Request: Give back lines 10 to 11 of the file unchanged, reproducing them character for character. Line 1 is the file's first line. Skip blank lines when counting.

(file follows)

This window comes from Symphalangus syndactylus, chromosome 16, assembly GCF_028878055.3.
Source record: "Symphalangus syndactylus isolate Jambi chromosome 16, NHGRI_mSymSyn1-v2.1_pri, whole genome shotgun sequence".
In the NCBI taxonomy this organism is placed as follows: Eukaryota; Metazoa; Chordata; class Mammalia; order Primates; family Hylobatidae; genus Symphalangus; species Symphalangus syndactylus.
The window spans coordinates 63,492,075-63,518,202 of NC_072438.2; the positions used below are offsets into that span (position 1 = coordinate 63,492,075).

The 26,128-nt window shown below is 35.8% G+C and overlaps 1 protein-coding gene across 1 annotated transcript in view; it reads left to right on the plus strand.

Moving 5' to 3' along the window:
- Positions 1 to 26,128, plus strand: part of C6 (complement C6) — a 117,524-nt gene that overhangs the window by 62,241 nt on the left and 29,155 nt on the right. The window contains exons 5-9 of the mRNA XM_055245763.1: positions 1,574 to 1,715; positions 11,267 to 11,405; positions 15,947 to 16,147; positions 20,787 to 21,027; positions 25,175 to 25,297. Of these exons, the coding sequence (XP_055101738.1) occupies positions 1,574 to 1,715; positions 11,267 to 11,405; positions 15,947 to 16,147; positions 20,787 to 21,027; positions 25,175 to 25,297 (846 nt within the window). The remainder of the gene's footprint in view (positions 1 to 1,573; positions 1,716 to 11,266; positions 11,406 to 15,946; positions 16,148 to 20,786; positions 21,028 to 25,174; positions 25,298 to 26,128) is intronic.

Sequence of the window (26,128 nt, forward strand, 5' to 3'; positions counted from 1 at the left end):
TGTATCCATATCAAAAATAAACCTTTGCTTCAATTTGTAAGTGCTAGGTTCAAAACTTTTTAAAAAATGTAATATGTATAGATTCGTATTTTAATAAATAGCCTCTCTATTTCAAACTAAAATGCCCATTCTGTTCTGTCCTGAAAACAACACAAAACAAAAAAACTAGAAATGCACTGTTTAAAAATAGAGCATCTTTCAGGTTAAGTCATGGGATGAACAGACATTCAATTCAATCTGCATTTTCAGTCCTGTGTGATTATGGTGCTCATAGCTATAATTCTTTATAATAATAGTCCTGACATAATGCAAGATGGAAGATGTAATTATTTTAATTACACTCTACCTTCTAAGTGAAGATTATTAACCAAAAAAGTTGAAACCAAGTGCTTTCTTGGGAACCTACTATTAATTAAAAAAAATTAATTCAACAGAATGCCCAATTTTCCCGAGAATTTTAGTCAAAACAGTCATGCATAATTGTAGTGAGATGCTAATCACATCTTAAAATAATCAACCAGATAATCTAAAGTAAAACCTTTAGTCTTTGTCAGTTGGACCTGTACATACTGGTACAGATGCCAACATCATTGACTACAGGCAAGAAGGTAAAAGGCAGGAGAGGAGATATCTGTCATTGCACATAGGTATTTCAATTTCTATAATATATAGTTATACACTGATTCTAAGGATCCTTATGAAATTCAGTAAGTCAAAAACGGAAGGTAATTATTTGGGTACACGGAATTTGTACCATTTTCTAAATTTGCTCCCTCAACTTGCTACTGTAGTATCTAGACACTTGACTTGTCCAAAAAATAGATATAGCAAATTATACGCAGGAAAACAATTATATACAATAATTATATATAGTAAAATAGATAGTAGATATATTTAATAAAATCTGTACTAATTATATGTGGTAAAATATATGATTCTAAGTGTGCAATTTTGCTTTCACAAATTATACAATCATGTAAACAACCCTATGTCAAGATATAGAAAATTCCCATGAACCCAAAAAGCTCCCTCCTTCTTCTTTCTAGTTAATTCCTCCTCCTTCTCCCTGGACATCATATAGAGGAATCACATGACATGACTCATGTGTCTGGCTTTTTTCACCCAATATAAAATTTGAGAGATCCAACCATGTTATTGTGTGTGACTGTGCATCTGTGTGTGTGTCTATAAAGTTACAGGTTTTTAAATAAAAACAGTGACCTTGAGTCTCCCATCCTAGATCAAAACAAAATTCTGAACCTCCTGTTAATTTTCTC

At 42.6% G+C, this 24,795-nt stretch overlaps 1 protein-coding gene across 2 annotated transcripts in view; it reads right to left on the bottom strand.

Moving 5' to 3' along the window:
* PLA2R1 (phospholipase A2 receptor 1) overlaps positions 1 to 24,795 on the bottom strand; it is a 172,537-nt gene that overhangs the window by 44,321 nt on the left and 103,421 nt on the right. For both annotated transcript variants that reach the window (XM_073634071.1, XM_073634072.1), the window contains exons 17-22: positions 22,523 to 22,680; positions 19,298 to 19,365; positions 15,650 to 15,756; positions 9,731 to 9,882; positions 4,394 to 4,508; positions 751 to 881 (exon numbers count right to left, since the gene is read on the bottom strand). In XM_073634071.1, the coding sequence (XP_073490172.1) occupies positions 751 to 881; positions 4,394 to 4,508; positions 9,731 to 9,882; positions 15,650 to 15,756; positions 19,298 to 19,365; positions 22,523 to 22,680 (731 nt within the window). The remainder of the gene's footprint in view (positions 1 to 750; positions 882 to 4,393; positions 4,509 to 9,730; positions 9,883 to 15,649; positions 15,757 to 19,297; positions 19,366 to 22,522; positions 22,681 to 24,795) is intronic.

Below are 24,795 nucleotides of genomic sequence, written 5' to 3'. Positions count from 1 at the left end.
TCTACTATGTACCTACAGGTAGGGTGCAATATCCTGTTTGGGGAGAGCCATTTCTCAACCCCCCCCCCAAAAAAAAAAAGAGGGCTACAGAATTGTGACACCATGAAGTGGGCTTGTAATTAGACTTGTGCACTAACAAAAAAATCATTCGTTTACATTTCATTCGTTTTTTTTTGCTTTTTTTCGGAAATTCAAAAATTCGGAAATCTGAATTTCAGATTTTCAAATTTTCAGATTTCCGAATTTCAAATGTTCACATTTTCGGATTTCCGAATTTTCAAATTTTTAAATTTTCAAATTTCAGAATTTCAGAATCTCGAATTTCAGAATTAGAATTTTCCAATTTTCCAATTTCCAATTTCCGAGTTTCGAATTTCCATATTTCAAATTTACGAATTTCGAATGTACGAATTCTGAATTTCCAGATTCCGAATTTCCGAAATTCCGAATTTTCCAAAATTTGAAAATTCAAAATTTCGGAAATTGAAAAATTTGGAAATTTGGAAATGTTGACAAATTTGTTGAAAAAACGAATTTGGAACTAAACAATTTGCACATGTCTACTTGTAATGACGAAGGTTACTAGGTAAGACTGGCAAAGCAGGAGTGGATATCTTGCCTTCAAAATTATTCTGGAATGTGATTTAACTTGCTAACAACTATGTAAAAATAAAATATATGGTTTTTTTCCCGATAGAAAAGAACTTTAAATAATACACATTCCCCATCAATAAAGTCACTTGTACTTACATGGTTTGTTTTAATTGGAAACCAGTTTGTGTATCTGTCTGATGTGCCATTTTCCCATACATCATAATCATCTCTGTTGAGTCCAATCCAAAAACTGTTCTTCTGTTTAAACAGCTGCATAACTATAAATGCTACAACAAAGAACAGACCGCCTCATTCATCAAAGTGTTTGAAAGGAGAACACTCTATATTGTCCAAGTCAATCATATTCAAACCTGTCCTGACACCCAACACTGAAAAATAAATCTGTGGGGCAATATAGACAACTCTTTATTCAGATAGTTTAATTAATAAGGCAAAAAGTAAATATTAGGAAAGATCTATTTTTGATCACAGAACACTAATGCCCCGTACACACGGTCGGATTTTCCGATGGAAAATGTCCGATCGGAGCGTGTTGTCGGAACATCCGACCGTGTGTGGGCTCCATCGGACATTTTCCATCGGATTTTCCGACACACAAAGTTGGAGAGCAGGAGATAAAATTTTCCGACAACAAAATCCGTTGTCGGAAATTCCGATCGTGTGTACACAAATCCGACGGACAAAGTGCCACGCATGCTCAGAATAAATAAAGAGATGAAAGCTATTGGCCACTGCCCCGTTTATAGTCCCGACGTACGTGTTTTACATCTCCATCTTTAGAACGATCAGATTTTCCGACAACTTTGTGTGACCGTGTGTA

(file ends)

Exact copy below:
At 42.6% G+C, this 24,795-nt stretch overlaps 1 protein-coding gene across 2 annotated transcripts in view; it reads right to left on the bottom strand.

Moving 5' to 3' along the window: